Montgomery County GOP Votes to Put Toll Road Referendum on the Ballot - Texas Scorecard

In a historic victory for grassroots conservatives in Montgomery County, the Republican Party Executive Committee, composed of precinct chairs, voted almost unanimously to support the placement of a non-binding referendum concerning toll roads on the 2018 primary ballot.

Toll roads have been at the forefront of the public consciousness in Montgomery County for the last several months, as a result of County Judge Craig Doyal’s push to extend SH 249 through Montgomery and Grimes Counties. Although the Texas Department of Transportation has said they will pay for the entire 15 mile stretch through Montgomery County, Doyal has insisted on putting the county $73 million in debt to pay for a short, 3.6 mile section in the far southwest corner of the county.

Many community leaders against the toll road have been calling for the voters to be able to make the decision on whether or not their taxes should go to fund toll roads, including County Commissioner James Noack, who has vocally opposed toll roads in Montgomery County. In an effort to give taxpayers a say on new tolls, Republican precinct chairs and activists decided to take the lead, and work to put the issue on the party’s primary ballot.

Precinct Chair Paul Gebolys, who is also the Republican area chair for The Woodlands, championed the resolution to put a toll road referendum on the ballot and stood firm for the taxpayers, even when faced with opposition from County Chair Wally Wilkerson.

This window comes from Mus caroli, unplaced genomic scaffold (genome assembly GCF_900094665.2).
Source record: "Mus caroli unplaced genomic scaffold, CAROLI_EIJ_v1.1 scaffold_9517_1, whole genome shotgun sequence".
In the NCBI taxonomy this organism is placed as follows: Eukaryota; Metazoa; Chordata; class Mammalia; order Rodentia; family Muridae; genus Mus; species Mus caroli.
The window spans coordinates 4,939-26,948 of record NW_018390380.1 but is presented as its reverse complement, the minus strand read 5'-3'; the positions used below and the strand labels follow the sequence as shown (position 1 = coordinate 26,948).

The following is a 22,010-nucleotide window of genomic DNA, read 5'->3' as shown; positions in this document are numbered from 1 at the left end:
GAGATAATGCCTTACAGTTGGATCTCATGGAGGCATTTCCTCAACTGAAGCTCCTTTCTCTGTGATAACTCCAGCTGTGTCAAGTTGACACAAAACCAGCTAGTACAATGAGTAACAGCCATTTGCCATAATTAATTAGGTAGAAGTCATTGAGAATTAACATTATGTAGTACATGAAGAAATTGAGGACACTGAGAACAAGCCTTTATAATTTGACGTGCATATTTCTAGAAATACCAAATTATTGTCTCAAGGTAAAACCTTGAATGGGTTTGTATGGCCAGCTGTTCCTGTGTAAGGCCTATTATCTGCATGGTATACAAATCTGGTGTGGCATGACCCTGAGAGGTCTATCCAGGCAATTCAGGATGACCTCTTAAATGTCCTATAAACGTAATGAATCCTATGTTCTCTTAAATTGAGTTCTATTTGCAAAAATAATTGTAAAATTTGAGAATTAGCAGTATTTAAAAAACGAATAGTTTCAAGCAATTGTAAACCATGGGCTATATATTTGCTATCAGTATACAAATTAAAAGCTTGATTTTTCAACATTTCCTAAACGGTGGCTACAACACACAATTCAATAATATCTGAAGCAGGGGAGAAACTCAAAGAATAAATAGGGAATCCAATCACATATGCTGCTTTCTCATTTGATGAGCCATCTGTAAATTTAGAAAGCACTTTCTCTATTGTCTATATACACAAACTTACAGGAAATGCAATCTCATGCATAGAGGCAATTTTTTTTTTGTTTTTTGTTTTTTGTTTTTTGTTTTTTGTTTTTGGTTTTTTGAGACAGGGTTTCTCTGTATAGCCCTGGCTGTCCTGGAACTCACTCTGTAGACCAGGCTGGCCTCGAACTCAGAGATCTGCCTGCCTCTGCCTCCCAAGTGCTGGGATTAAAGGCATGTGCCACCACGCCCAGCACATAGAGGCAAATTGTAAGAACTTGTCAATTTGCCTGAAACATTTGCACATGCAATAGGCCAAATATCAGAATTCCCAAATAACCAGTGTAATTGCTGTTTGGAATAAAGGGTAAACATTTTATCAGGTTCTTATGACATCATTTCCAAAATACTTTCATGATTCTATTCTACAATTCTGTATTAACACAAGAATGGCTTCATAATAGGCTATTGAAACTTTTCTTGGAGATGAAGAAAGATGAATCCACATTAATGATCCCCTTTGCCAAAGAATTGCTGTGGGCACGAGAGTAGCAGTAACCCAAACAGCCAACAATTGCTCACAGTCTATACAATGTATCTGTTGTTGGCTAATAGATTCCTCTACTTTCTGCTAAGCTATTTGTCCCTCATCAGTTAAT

In an act of contempt towards the precinct chairs, Wilkerson attempted to deny letting them even consider the measure, and ruled that he would not allow a vote. However, he was challenged by a precinct chair who moved to overturn Wilkerson and allow a vote. Sensing that the vote might not go his way, Wilkerson attempted to shut down the entire meeting, and called to adjourn the committee. The parliamentarian and sergeant-at-arms then had to step in and explain to Wilkerson that he could not adjourn the meeting and had to hear the motion to overrule the chair, which passed 25-18.

A motion was then made to suspend the committee’s standing rule requiring the county chair to be given 14 days notice before a resolution is presented so the toll road referendum could be considered, which passed 33-11. Wilkerson is notorious for working to kill conservative resolutions he knows about in advance.

Gebolys made a passionate and eloquent speech against toll roads, arguing that the voters should have the final say:

“I respect the voters of Montgomery County enough to believe that when they have had the time, and facts to consider, that they can make a wise choice. As community leaders I believe that we have an obligation to give them that opportunity to voice their decisions in a non-binding referendum on the March 6th ballot.”

Gebolys’ speech was met with thunderous applause from both the executive committee and concerned citizens who had packed the room. The committee then voted 34-1 in support of placing a toll referendum on the ballot.

Conroe Precinct Chair Jim Schulze was the lone nay vote who did not want the taxpayers to have a vote on tolls. Schulze has earned the distinction of having the least conservative voting record of any precinct chair.

The county party has never put a proposition on the ballot before, so the committee did not have a procedure for doing so. In the end, it was decided to send the proposition to the State Republican Executive Committee and request that they place it on the ballot.

Regardless, conservatives are hailing the vote as a major victory and an indicator that the establishment is losing control over the county GOP. The committee overwhelmingly passed a resolution condemning House Speaker Joe Straus the same night. Both votes are seen as a bellwether for the 2018 primary, where Tea Party aligned reformers are looking to wrest control of county government from the embattled “old guard” that is desperately clinging to power.